"Today's suit sends a clear message that the United States government will not tolerate discriminatory or illegal lending practices," said Acting Assistant Attorney General for Civil Rights Bill Lann Lee. "Federal enforcement agencies are committed to working side by side to fight lending discrimination and consumer fraud across the nation. Residents of minority neighborhoods should no longer be denied the opportunity to obtain credit on fair terms at fair prices."

"Home ownership is an integral part of the American Dream," said Loretta Lynch, U.S. Attorney in Brooklyn. "Lending decisions should be based on the qualifications of the borrower and not in any way on race, or gender."

FTC Allegations

Finally, the complaint also included claims brought on behalf of the FTC, alleging that Delta engaged in equity-based lending without considering the borrower's ability to repay the loan, in violation of the HOEPA. A number of the victims identified by the Justice Department were African American widows living in Brooklyn who had little or no outstanding mortgage debt and who were persuaded to obtain high-priced refinance loans they could not afford. Delta's high cost loans also contained prepayment penalty provisions, in violation of HOEPA.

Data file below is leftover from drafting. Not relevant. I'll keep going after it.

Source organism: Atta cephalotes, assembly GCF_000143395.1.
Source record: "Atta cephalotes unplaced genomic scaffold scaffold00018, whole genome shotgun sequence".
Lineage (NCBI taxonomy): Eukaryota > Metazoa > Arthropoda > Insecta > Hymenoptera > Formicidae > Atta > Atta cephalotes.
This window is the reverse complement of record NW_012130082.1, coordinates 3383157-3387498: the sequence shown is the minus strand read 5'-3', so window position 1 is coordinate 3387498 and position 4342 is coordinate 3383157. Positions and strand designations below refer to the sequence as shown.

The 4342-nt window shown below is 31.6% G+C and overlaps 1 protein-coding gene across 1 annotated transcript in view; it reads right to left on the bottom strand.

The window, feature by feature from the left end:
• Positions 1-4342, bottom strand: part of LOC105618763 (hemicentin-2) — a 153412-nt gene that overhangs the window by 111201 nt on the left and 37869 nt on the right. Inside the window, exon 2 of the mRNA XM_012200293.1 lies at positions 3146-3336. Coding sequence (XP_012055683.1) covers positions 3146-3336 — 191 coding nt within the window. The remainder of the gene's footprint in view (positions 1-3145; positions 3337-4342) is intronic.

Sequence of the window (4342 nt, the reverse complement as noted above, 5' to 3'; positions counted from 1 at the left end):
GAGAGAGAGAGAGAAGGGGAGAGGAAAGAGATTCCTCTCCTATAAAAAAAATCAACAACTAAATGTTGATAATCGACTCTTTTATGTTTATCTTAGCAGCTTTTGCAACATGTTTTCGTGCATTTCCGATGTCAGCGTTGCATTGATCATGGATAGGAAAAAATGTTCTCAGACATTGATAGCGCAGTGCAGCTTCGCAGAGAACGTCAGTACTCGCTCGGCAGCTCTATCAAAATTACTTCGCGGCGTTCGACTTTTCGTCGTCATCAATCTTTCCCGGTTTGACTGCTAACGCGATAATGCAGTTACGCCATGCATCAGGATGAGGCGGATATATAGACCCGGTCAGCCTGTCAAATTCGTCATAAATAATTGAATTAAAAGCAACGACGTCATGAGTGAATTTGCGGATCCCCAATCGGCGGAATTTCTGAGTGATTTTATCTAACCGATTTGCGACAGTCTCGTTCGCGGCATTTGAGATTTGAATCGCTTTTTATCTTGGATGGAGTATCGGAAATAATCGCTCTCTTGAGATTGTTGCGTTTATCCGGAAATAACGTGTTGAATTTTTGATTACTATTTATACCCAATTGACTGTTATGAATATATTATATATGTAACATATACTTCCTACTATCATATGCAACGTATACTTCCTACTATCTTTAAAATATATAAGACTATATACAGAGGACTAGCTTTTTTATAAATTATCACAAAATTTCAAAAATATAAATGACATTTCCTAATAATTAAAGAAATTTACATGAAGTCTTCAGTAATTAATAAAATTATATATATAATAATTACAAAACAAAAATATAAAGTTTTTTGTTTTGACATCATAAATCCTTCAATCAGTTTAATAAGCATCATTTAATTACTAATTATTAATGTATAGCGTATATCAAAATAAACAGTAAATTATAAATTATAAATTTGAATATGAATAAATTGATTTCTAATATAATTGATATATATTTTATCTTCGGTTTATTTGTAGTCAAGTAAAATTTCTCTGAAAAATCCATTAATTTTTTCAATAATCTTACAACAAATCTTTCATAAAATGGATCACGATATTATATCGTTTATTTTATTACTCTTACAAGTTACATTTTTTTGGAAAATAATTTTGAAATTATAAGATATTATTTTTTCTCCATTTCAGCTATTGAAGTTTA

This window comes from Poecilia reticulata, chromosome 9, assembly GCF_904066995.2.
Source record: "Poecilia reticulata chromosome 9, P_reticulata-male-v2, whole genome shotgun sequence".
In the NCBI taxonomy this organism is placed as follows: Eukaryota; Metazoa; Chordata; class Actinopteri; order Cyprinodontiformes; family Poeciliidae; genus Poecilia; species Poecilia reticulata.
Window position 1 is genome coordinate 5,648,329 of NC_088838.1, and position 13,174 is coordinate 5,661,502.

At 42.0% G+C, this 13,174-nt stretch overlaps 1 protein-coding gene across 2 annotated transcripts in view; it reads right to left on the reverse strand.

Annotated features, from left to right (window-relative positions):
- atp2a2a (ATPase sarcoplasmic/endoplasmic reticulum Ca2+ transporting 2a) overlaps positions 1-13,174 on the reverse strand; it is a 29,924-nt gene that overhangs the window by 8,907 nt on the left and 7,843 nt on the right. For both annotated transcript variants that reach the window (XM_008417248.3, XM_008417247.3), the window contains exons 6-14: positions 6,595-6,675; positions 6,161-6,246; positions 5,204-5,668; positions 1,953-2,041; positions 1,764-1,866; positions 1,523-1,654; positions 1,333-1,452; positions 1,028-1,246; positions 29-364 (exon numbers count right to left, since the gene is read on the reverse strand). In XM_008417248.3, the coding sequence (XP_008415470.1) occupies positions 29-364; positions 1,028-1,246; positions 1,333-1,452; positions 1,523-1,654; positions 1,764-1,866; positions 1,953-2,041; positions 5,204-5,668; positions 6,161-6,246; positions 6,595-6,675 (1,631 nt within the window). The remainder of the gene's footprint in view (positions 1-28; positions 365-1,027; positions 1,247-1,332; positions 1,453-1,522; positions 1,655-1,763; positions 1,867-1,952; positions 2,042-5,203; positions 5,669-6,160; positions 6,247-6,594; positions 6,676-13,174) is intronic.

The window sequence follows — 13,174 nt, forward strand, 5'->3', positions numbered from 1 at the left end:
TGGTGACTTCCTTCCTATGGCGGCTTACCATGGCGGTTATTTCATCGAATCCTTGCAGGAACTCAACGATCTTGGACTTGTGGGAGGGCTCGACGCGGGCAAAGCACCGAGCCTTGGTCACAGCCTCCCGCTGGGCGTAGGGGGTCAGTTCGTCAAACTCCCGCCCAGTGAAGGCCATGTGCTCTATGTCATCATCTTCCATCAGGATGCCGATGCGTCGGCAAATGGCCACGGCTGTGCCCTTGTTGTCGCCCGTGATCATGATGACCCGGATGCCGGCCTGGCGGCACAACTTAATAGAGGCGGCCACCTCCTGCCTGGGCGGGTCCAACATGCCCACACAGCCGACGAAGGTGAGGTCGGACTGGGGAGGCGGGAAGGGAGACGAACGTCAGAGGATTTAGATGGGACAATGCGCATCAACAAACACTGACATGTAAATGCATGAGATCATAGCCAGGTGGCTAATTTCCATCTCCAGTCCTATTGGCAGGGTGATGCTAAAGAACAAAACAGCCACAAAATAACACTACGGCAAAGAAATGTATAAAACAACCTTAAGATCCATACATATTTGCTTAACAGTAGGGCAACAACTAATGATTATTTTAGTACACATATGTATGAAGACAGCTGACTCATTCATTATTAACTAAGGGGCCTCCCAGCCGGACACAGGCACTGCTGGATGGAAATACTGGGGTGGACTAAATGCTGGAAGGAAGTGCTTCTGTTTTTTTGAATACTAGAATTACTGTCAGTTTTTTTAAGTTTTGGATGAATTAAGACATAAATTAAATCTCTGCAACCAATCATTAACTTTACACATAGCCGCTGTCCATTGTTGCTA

Jodie Bernstein, Director for Credit Practices of the Bureau of Consumer Protection, commended both the Justice Department and the Department of Housing and Urban Development for their efforts targeting Delta's abusive lending practices. "Not only did Delta put these consumers into loans that they couldn't afford," she said, "but the company also charged some borrowers even more because of their sex or race. That's just intolerable."

Today's settlement

Under today's settlement, Delta is prohibited from engaging in any lending practice that discriminates on the basis of sex, race, or color in the pricing of mortgage loans. Delta has also agreed to change the way it deals with mortgage brokers, by:

  • Delta will reject a broker's proposal when the associated costs and fees are not permitted under fair lending law;
  • Delta maintain loan underwriting standards to ensure that loans are based on the borrower's ability to pay.
  • Delta is enjoined from violating RESPA, as well as the Fair Housing Act, Home Ownership Equity Protections Act of 1994, and ECOA in the pricing and funding of mortgage loans and in its dealings with mortgage brokers.
  • Delta will provide new training to its employees on the requirements of RESPA, the Fair Housing Act, ECOA, and HOEPA, and will offer similar training to all mortgage brokers with whom it does business.
  • The agreement also will establish a monitoring and compliance system and recordkeeping and reporting requirements.

Last September, Delta entered into a remediation agreement with the New York State Banking Department (NYSBD), which resolved allegations by the Department that Delta violated New York's fair lending and consumer protection laws. Under the agreement, Delta is required to establish a $7.25 million "Remediation Fund" and an "Amelioration Fund" valued at approximately $5 million. The funds are to be used to compensate borrowers identified by NYSBD and the federal agencies.

Under today's agreement, individuals identified by the Justice Department to have been victims of the federal violations may be eligible to receive compensation from the funds established under the September agreement.

The agreement will take effect when approved by the U.S. District Court.